Shortly afterwards the peasant returned with Audrey Hepburn Rutson [sic], 14-year-old daughter of Ella Baroness van Heemstra, who took Max to her home.
D.A.: Objection! Audrey Hepburn-Ruston was 14 from May 4, 1943 to May 3, 1944 and during that time she didn’t live in Arnhem; she lived about four miles east in the village of Velp. Ella lived with Audrey there. And as already established, there was no van Heemstra estate in Arnhem. For Audrey to take RAF man Court to the van Heemstra home, she would have been forced to lead a uniformed enemy combatant on a long trip through, at the very least, many blocks of houses and buildings because her home, Villa Beukenhof, was located in the heart of the occupied town of Velp. And civilians didn’t have automobiles by 1943; they had been confiscated or were hidden, and there was no petrol for them anyway.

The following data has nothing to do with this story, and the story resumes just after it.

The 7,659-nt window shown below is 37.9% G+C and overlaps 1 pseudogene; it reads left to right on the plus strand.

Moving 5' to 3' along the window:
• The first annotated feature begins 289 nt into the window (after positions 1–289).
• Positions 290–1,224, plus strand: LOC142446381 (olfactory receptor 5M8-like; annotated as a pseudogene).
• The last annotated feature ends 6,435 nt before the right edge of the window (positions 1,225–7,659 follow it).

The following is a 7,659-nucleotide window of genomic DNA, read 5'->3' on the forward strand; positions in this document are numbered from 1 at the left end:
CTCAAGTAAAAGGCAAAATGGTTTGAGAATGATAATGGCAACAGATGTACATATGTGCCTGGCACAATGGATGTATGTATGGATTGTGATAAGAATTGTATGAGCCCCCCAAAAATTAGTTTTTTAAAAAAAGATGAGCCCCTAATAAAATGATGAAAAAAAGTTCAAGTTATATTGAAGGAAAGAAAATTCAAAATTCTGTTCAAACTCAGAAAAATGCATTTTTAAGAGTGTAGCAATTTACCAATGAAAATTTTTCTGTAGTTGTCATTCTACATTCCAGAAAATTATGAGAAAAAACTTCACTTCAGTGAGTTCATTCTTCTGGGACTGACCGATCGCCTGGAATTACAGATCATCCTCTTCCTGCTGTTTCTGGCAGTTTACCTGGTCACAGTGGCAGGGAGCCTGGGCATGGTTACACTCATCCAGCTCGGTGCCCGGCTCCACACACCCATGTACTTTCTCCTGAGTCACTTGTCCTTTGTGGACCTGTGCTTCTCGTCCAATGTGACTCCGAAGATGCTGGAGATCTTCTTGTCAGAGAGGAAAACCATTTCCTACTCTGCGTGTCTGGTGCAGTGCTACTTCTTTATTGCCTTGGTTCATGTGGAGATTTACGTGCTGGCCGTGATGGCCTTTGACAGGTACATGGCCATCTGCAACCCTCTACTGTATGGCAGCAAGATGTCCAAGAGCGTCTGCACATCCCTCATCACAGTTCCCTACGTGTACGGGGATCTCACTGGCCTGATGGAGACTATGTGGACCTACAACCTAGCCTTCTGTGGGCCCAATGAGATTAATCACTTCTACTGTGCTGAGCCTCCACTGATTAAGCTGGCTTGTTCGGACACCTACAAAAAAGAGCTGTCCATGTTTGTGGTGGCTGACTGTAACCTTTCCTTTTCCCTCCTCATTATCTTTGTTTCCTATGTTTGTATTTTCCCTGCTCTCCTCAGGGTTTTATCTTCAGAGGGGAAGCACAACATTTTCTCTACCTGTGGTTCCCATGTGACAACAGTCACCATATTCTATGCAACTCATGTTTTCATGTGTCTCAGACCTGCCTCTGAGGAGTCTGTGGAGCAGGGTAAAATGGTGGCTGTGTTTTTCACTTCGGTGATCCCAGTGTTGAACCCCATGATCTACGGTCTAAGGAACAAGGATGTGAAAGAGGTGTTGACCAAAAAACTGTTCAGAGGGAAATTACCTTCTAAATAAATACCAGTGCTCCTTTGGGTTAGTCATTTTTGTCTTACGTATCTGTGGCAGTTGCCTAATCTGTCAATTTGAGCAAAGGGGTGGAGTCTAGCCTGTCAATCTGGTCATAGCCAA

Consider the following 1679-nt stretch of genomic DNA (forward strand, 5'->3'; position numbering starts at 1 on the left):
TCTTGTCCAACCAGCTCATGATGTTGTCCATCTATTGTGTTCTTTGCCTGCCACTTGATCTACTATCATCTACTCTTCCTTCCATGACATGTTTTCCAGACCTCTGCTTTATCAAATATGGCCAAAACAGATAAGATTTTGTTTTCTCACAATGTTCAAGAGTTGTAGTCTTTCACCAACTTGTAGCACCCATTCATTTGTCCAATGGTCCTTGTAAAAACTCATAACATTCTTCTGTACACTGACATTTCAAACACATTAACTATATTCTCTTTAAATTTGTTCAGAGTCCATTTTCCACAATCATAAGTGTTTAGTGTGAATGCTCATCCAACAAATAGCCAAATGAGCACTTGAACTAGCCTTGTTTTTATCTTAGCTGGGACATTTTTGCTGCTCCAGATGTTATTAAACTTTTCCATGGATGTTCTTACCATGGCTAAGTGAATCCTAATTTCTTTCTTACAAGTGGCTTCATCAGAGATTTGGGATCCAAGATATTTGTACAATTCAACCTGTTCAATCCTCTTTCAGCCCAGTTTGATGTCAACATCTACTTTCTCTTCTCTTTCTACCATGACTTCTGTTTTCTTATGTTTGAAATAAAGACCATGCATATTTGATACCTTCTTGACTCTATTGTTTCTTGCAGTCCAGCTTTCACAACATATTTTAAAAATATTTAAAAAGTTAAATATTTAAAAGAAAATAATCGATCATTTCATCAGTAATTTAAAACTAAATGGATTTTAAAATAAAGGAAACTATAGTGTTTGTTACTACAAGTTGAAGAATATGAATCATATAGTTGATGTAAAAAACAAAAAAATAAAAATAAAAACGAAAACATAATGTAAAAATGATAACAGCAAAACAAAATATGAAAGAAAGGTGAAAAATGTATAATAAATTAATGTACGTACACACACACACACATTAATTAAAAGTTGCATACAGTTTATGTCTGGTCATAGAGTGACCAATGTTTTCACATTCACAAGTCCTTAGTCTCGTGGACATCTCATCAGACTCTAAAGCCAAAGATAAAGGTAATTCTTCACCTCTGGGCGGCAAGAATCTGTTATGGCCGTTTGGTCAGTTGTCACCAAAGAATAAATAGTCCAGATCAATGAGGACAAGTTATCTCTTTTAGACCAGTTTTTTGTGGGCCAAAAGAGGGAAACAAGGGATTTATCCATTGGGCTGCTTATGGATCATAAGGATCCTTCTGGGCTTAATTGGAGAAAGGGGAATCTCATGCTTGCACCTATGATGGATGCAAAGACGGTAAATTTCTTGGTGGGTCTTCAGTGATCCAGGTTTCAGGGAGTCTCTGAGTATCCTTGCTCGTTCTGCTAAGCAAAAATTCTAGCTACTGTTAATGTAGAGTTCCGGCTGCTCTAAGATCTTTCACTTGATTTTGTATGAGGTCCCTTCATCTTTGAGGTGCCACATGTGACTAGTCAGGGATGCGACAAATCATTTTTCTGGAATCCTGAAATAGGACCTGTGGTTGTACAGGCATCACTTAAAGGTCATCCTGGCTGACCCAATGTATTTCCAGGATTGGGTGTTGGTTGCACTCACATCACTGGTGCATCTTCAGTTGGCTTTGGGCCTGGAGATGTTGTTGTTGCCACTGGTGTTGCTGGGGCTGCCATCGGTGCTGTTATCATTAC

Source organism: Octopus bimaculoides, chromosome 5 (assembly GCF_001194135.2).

For a day he stayed, enjoying the Dutch folk hospitality, and before he was taken prisoner by the Germans Audrey took his gold signet ring for safe keeping. “The Germans will only take it away from you,” she told him, “and I promise to give it back to you after the war.”
D.A.: Objection! I grant you two things: 1) many a downed flier enjoyed the hospitality of many a Dutch home, and 2), the Germans would have taken his gold ring. But any Dutch family risked arrest and a quick forwarding to the Westerbork Transit Camp for aiding the enemy. How did the Germans find Wireless Operator Court without arresting the van Heemstras? And how did Audrey know in 1943 that the war was going to end favorably for the Allies? I state to the jury that now we’ve entered the realm of pure fantasy.